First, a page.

Friday, October 10, 2008

Hey, a political rant

It's pretty amazing (disheartening?) how much of a difference just a couple of months can make when it comes to this year's Presidential election. Over the summer, I was legitimately excited about the election. Two candidates that I liked were going up against each other, and no matter what, history would be made (for the first time ever, either a black man or a female would hold office as President or Vice President, respectively). Even when the V.P.s were announced, my enthusiasm didn't falter. I thought Biden provided the experience and confidence necessary for his ticket, while Palin brought the energy and relative youth that was lacking with McCain. I honestly hadn't decided who I would vote for, but as far as I was concerned, I was in a win/win situation.

Now, I really just can't wait for the whole thing to be over with. And I can't help but feel like no matter who wins, I'll feel disappointed. At the moment, I don't believe that the issues our country is facing will change within the next four years. So if McCain wins, I detest the idea of Obama supporters saying, "See, told you he wouldn't fix anything." And if Obama wins, I can't help but feel like McCain missed out on his one opportunity to become president.

This election has just turned into such a bitter, angry, insecure mess, as far as supporters go. It seems like McCain supporters are grasping at straws, trying to spout out any reason whatsoever why we shouldn't be voting for Obama, while Obama's supporters are so insecure about the attention and (at one time) momentum McCain received following the Palin announcement that they began to make the same arguments against Palin that they had regarded as ridiculous when they were directed at Obama.

I still don't know who I'm going to vote for. But there is a lot about both candidates, their V.P.s, and their supporters that I absolutely cannot stand.

To McCain, Palin, and their supporters:


Remember in the 2004 election, when Bush couldn't think of anything bad to say about Kerry, so he'd simply say "he flip flops" with this dumbfounded look on his face?? I'm beginning to feel the same way about McCain. For McCain to continuously state "Obama's going to raise your taxes" just screams that he doesn't completely understand Obama's tax plan, and that he can't think of anything else to criticize him about. There are a lot of undecided voters out there, and many of them are well informed. If they DO fully comprehend Obama's tax plan, and they repeatedly hear the tired -- and misleading -- argument from McCain and Co. that Obama plans to raise your taxes, you're probably not going to get their vote.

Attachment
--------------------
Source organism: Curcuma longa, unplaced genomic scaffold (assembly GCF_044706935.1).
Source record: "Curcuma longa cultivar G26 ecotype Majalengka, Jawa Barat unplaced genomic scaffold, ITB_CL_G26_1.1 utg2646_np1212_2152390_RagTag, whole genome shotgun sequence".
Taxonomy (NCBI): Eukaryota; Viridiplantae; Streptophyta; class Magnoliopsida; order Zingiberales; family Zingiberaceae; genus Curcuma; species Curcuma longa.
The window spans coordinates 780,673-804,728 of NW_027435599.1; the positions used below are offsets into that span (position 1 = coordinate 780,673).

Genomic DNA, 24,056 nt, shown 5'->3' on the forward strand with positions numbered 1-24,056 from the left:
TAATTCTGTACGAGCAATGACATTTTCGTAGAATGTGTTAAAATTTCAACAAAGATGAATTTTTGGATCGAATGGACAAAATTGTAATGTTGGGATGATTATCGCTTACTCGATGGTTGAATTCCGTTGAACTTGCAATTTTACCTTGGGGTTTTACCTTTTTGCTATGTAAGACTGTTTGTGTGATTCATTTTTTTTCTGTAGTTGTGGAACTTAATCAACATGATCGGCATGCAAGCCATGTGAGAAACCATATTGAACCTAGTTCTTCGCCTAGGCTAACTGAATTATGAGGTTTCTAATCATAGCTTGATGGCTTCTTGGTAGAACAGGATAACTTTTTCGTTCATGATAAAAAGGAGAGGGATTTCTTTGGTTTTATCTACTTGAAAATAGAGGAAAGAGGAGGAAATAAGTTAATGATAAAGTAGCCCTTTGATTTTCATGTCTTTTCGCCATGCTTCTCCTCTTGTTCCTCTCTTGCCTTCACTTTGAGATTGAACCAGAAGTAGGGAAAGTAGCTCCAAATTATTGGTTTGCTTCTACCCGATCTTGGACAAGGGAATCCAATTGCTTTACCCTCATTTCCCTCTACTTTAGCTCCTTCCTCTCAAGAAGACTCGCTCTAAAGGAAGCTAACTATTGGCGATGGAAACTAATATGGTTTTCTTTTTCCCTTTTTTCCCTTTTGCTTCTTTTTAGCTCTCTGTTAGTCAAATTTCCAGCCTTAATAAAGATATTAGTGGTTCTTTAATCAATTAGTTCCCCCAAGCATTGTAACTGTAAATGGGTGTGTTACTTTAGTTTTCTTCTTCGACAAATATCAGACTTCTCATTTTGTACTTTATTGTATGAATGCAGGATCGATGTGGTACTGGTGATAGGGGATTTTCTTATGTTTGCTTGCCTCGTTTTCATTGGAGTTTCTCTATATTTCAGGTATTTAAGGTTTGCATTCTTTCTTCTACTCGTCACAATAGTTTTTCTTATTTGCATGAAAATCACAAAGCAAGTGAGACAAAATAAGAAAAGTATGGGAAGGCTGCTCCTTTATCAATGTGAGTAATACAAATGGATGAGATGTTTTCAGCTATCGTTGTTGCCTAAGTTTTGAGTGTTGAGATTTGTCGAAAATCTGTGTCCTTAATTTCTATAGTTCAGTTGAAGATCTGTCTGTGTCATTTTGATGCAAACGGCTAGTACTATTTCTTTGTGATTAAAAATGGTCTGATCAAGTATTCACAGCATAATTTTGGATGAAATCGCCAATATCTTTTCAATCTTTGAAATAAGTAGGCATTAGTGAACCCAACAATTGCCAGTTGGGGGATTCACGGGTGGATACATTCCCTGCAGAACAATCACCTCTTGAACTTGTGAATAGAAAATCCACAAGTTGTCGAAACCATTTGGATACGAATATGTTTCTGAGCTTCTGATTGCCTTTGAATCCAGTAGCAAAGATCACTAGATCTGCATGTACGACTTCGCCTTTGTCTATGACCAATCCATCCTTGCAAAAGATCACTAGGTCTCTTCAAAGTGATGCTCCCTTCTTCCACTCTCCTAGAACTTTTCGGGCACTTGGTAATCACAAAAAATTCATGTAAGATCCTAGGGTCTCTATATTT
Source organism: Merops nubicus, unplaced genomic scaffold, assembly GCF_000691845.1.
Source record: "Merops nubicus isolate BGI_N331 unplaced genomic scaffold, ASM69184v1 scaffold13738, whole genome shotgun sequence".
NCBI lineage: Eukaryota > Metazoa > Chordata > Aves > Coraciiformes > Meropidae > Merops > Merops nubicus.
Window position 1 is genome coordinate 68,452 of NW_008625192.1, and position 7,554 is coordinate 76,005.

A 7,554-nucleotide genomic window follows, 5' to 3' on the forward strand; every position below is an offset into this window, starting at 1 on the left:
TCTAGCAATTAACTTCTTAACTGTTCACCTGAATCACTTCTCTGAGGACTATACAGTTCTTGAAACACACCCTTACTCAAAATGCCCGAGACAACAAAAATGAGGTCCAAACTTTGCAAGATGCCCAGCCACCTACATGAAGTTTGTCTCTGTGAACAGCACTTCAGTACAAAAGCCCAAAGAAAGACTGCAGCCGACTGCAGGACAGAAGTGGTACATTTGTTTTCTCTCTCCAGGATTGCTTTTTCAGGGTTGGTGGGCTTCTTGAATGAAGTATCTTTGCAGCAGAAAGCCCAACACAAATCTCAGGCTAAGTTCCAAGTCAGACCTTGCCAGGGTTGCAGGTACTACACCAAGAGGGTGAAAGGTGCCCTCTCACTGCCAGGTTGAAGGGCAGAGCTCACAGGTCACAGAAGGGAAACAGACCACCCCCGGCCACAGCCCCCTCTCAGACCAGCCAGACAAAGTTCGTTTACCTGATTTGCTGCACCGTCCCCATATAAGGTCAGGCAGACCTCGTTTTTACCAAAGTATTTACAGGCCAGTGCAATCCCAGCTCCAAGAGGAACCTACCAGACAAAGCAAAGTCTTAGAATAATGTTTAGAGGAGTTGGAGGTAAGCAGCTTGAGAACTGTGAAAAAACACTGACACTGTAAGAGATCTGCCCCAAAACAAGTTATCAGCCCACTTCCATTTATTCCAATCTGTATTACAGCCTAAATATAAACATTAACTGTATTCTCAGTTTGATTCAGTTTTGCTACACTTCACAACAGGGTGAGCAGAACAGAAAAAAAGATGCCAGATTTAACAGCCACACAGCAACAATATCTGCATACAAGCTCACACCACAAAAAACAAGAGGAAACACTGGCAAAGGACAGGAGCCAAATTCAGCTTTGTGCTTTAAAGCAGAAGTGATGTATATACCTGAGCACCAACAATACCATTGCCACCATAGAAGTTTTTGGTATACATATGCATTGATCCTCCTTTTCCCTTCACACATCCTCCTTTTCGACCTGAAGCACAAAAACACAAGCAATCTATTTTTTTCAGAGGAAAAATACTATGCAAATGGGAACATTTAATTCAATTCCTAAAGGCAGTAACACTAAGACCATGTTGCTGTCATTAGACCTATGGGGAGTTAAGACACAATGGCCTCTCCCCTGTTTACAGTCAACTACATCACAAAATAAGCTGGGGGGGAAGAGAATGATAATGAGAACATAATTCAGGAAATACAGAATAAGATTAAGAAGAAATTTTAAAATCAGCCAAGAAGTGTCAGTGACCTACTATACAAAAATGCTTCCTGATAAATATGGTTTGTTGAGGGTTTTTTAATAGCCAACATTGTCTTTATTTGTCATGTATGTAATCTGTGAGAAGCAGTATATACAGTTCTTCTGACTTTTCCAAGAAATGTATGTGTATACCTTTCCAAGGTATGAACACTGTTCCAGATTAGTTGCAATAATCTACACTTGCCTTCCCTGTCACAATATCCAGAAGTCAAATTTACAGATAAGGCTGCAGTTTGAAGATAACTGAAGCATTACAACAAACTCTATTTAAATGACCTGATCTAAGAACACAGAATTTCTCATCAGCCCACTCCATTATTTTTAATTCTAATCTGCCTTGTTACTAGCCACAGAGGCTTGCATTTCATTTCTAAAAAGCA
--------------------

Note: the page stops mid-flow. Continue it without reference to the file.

Despite what Obama's mass audience may believe, he's not perfect. There is a lot you can criticize him about, so why keep harping on this one mostly inaccurate point? It's certainly not not doing you any favors.

To me, it just feels like somebody isn't doing their homework. Hell, with Obama's camp keeps comparing McCain to Bush, so why isn't McCain's army doing more to alert voters that not everything that sucks is because of Bush. With everybody up in arms about Sarah Palin's religious views, why not bring up the fact that it was under the Clinton regime that an Act was passed that would allow states to not recognize same sex unions, while it was under the Bush Administration that that law was deemed unconstitutional? And how about the war in Iraq? Is the average voter aware of the fact that President Bill Clinton signed the Iraqi Liberation Act into law in 1998? This Act, practically verbatim, expressed the exact reasons we went to war in the first place (and yes, the term "weapons of mass destruction" is used).

And if you're going to constantly refer to yourself as a "maverick," go out of your way to emphasize how you're NOT going to be four more years of Bush. And don't just say it, provide actual examples. Off the top of my head, I can't think of an example in which he or Palin have effectively done this, and that means that the point wasn't hammered home.